As part of a project I made a GPA calculator. It takes in the class name and letter grade for that class and adds them to a list (eventually I'll add some features that require me to have the grades and classes paired to each other) then adds points according to the grade and then divides by 6 the number of classes I have and gives me a total GPA.

        #GPA Calc

classes= []
grades = []

#Collects the data of Class names and Grades in Letter Form
def collect():
    i = 0
    while (i <= 5):
        className = input("Enter Class Name: ")
        i = i +1

    y = 0
    while (y <=5):
        grade = input("Enter Your Grade For Each Class Listed in Order (Letter Form): ")
        grade = grade.upper()
        y = y + 1

def calculate():
    total= 0
    for element in grades:
        if element == "A+":
            total = total + 4.0
        elif element == "A":
            total = total + 4.0
        elif element == "A-":
            total = total + 3.7
        elif element == "B+":
            total = total + 3.3
        elif element == "B":
            total = total + 3.0
        elif element == "B-":
            total = total + 2.7
        elif element == "C+":
            total = total + 2.3
        elif element == "C":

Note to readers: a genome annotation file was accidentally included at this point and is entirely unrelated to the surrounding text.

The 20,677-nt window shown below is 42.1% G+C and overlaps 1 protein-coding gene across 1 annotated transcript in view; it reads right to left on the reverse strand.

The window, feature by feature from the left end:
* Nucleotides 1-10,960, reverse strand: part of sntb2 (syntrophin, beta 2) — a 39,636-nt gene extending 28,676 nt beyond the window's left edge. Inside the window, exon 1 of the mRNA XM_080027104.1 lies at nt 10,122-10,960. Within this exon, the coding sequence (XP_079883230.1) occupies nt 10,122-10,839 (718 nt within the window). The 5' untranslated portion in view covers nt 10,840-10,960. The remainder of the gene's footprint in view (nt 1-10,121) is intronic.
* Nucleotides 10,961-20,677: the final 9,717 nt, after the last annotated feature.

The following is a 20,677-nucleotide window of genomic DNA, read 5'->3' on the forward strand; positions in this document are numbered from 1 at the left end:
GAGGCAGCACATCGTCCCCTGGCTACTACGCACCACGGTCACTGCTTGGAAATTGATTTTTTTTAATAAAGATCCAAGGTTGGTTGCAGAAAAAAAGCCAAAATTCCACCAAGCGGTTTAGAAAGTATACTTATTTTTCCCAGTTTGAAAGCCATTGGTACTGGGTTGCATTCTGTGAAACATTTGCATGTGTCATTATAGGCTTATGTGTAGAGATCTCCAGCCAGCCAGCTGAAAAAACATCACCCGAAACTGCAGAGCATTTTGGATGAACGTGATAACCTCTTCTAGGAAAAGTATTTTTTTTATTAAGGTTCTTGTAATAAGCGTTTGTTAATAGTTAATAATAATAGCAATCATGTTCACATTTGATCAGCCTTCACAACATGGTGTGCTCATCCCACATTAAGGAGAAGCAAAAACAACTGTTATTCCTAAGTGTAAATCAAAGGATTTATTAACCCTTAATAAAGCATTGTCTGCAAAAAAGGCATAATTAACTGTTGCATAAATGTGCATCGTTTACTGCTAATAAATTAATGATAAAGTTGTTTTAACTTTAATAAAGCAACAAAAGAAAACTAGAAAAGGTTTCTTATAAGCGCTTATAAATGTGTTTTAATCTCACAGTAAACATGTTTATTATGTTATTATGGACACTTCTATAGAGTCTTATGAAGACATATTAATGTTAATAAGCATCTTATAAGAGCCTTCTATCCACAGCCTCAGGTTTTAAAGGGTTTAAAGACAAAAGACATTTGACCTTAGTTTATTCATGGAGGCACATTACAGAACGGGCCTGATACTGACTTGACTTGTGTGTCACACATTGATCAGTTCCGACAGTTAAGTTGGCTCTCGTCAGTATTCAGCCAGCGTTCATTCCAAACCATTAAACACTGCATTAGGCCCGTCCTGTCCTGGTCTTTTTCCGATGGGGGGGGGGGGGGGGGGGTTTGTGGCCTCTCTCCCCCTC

total = total + 2.0
        elif element == "C-":
            total = total + 1.7
        elif element == "D":
            total = total + 1.0
    gpa = total / 6


It all works the way it should, but if someone more experienced could tell me a better way to work with the class names and the grade associated and if there is a more efficient way to calculate the grades with some kind of dictionary or some other way, that would be appreciated.


1 Answer 1


Avoid global variables

There's no good reason for the variables classes and grades to be defined and manipulated in global scope. For example, it would be better to pass grades into the calculate function as a parameter.

Consider a table-driven solution

The long if-else chain is tedious. You could instead use a dictionary to map the grade notes to scores:

score_map = {
    'A': 4,
    'C': 2,
    'C-': 1.7,
    'D': 1,
    # ... and so on
total = 0
for grade in grades:
    total += score_map[grade]

This approach also makes it easy to use a list-comprehension that's more compact than a for loop:

return sum(score_map[grade] for grade in grades) / 6


Making the user enter the class names seems rather pointless. The program simply prints them back, without doing anything interesting with them.


The parentheses are redundant here:

while (y <= 5):

Instead of y = y + 1 you can use the augmented assignment form y += 1.

Python has a style guide called PEP8 with a utility to spot such issues.


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